From NFL's gridiron to USA's pitch
". . . the amazing truth is that I will not be able to voluntarily stop playing this game."
Crossover athlete John Cullen played offensive line for the University of Utah football team from 2010-2011, and is now a member of the Men’s Eagles player pool and plays his club rugby for nationally-ranked Seattle-OPSB.
The first time I played rugby was freshman year of high school and like most people I was instantly hooked. I couldn’t get enough of it, but I had been playing football since I was 8 years old and knew that was my best chance of getting into college. I continued playing football and after two years at Fullerton Community College, I earned myself a full scholarship to the University of Utah. I played football for two years at Utah before I signed with the New York Jets as an undrafted free agent. I was quickly released and soon after signed with the San Diego Chargers. Once again I was released. Instead of bouncing around the country signing unguaranteed NFL contracts, I chose to put football aside and go back to Utah to finish my bachelor’s degree. Unsure of my eligibility in club sports after playing NCAA football, I met with the rugby coach to discuss my options. He said I was eligible to play and I did not hesitate before I joined the team. At 312 pounds with a wealth of experience from playing left tackle on the offensive line, I found myself in the 2nd forward pack. I played my first few games in social 15s tournaments before my first real game against Life University in January 2013.
The head coach at Life was the former USA forwards and the week following that game, he invited me to the Eagles domestic camp in Atlanta. At Utah, our forwards were bigger than everyone else so our game plan was to run people over. It worked, but when I joined the National Team at camp, I realized that was not going to suffice. Being big was not enough. International rugby players are big, strong, fast, fit, and smart.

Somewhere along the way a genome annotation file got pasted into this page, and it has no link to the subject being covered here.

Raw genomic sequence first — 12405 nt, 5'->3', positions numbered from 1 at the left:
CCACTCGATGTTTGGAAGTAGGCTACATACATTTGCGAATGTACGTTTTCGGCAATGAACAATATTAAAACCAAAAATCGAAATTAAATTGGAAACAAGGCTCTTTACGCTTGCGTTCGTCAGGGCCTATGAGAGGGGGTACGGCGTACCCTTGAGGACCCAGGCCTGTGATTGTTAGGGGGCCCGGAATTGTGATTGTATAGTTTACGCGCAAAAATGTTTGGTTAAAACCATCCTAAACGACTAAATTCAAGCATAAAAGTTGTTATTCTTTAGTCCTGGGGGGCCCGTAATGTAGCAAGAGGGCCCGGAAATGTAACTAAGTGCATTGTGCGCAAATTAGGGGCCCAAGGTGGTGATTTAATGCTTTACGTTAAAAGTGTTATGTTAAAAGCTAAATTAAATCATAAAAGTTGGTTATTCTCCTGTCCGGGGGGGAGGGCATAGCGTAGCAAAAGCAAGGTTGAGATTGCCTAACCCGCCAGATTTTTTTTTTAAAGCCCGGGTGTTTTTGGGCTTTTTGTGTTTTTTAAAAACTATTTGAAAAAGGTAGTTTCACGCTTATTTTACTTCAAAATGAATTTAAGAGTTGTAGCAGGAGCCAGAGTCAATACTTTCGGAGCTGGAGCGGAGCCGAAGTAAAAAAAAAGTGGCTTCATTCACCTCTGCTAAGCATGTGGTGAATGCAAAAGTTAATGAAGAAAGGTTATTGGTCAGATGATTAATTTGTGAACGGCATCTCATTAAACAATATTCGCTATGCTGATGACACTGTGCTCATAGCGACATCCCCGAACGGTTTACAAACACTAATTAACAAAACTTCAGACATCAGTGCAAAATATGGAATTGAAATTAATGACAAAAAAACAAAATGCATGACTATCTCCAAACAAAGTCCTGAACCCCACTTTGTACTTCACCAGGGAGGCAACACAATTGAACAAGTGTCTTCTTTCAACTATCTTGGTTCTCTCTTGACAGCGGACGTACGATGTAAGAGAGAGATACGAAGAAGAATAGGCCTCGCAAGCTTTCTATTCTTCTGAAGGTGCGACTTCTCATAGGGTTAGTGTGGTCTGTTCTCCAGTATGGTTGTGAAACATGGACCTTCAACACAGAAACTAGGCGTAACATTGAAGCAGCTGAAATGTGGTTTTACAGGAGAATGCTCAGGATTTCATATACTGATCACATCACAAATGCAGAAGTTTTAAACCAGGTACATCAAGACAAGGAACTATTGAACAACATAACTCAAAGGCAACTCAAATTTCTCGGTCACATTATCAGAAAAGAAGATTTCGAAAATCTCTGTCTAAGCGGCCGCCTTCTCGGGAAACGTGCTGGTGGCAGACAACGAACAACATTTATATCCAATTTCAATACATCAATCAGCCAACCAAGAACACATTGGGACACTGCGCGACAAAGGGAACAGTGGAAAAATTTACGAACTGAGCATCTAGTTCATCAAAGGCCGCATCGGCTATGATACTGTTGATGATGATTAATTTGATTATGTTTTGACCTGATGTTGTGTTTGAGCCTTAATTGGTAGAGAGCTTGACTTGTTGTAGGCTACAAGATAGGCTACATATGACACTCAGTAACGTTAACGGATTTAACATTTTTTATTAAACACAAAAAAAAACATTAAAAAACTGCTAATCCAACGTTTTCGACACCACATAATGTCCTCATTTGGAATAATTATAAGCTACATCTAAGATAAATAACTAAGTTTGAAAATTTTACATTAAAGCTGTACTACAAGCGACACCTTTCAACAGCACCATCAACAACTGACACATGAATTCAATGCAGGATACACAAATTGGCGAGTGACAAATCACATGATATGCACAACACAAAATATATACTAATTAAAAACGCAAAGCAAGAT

Playing in Seattle for OPSB created a fundamental learning environment and my progress is proven at the USA assemblies I am invited back to. Playing more often in a structured setting alongside USA players and coaches encouraged me to exceed my boundaries and play up to their level. I learned proper attack patterns and the intricacies of attacking gaps and shoulders. I noticed my strength and power aligning with fitness and strategy. My first international experience was with the Collegiate All Americans in New Zealand and I was rostered for the first time with the Eagles in November against the Maori All Blacks.
My experience with football created a strong foundation for my transition to rugby. Playing for so long and playing into the highest levels the country has to offer provided me with a confidence that carried over into rugby. Mental toughness and work ethic were instilled in me when I was first introduced to two-a-days playing youth football. Learning tackle technique was a hurdle to overcome since I had not made an open field tackle since high school, but my experience with contact and not being afraid to hit or be hit allowed for me to learn quickly. My offensive line experience and strength was apparent in rucks, mauls, and scrums. My ability to hold off weight in contact bought me time until I mastered the technique of being low and driving through contact. Soon enough USA assemblies seemed to slow down and I was finally keeping up no longer feeling new to the game.
Everyone I meet always ask which I “like more,” rugby or football. I can never give a sufficient answer. Both have their unique qualities, but there is something so special and unique about the brotherhood of a rugby team. I don’t know if it’s the physicality or the idea that there is still such a small group of people that play in this country, but the amazing truth is that I will not be able to voluntarily stop playing this game.